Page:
When I turned 16 I was lucky enough to travel to England on my own for the first time and gain experience riding out for a jump trainer over there. I’m lucky enough to have dual citizenship so ever since then I go back and forth all of the time. When I graduated from high school I took a year off and moved to England to ride out for many different trainers. I knew the jump racing was similar to how it is over here, but I was curious to learn more about it.
When I first went over I rode for a jump trainer named Henry Daly. Staying with them, I quickly became a part of their family and team. I really enjoyed it there. Many of the jump and flat yards are run similarly in England. The lads that ride out each look after about four horses. They groom them mornings and afternoons, and then go racing with them. I found that everyone had their place and it was very organized. I think it’s very similar to how some training barns are run over here too. The only difference is, is that the grooms here don’t usually ride as well. This gives the riders more time to ride more horses. In England the usual number of horses that a lad would ride in a morning is around four, unless they’re a jockey schooling for a trainer then they would get on many. In America a rider would usually get on about six horses in a morning. I found it is definitely easier to stay fit for riding races when you are riding out in America whether its with a jump or flat trainer.
When I went back to England for my gap year I got to ride out for many more trainers. The first half of the year I was with George Baker who mostly trains on the flat. The second half of the year I rode out for a well known jump trainer, Oliver Sherwood. I was also lucky enough to ride out some for other trainers such as Alan King, Nicky Henderson, and Sir Michael Stoute. I love learning about the different routines of trainers. That fascinates me in America as well. I’ve ridden out for many jump trainers as well as flat over here and it’s amazing to see that even though everyone is aiming for the same goals, everyone has their own ways of getting there. To me, its fun to watch and learn what works and what doesn’t. It’s also nice to learn what some barns have in common and what they might do differently.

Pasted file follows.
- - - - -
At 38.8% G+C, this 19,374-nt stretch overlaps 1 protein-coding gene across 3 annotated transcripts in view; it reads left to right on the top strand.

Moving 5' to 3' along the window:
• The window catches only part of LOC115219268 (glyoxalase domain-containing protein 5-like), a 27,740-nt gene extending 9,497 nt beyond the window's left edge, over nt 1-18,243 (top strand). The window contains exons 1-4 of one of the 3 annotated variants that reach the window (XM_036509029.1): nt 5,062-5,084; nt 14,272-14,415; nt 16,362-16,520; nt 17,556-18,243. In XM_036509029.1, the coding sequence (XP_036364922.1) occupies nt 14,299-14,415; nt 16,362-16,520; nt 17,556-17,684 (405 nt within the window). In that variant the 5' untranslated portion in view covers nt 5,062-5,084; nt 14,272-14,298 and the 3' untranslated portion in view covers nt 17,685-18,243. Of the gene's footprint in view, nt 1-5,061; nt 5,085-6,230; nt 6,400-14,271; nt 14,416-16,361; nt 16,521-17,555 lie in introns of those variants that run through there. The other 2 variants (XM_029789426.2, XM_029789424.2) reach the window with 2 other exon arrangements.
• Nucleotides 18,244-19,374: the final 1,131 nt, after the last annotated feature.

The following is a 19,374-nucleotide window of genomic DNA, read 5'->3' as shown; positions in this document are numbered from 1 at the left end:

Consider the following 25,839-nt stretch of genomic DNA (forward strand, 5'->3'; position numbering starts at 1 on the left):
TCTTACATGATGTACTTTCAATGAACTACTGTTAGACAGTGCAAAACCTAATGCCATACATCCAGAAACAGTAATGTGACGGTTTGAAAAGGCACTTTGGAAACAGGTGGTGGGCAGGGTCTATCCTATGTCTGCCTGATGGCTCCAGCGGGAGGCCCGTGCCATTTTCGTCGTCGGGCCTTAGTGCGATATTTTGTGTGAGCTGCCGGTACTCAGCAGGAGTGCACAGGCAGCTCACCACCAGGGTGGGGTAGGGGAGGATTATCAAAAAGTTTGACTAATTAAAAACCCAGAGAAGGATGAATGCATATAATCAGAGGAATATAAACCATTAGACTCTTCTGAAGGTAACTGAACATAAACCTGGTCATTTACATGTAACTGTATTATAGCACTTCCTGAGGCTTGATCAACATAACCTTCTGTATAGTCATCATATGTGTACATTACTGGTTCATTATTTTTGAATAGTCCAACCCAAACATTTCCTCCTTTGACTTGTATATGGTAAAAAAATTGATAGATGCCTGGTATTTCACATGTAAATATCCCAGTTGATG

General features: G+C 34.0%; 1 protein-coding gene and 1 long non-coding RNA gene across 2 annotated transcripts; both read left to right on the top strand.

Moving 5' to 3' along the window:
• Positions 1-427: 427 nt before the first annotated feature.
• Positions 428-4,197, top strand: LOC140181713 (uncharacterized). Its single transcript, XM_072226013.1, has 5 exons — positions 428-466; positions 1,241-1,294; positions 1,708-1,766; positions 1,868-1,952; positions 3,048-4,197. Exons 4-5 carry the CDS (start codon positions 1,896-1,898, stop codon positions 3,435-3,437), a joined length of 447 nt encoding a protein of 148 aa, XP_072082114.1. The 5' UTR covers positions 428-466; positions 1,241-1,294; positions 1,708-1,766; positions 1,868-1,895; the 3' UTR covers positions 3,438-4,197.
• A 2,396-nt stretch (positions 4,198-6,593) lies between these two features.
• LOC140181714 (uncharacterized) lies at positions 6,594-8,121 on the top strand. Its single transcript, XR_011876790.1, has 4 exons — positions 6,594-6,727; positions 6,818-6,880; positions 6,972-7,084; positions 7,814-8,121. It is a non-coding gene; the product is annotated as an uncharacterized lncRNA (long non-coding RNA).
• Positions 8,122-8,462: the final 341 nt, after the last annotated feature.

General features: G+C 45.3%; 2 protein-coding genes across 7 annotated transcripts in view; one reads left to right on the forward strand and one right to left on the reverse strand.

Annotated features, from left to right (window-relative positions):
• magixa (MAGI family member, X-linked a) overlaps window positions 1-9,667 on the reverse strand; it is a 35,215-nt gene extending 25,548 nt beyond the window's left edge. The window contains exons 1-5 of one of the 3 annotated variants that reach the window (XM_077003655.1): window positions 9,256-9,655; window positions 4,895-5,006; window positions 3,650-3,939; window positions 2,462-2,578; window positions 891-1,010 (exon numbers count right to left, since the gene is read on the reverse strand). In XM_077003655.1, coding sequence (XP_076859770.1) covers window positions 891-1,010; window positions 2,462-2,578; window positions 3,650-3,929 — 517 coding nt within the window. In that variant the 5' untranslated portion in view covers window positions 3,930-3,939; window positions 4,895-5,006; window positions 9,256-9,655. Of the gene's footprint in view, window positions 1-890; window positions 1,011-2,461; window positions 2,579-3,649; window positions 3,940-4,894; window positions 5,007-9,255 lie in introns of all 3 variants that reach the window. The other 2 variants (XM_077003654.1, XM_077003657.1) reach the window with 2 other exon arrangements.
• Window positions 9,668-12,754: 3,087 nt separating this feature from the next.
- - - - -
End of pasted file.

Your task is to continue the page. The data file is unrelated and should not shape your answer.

When it comes to training the horses, I found that the main difference was that in England they do mostly interval training up hills. They gallop up the hill, walk back down, go up again and so on. I really enjoyed this, but from the point of view of a jockey it was a bit frustrating for staying fit. Over here in America, a lot of the jumpers are trained up hills as well. They also get to train on the tracks some too. Many of the jump jockeys over here will mainly ride out for a flat trainer so that they can gallop on the track all morning and get fit and then after the mornings they will then go and school horses for a jump trainer. The jockeys in England are obviously very fit too, but that requires them putting much more time in the gym.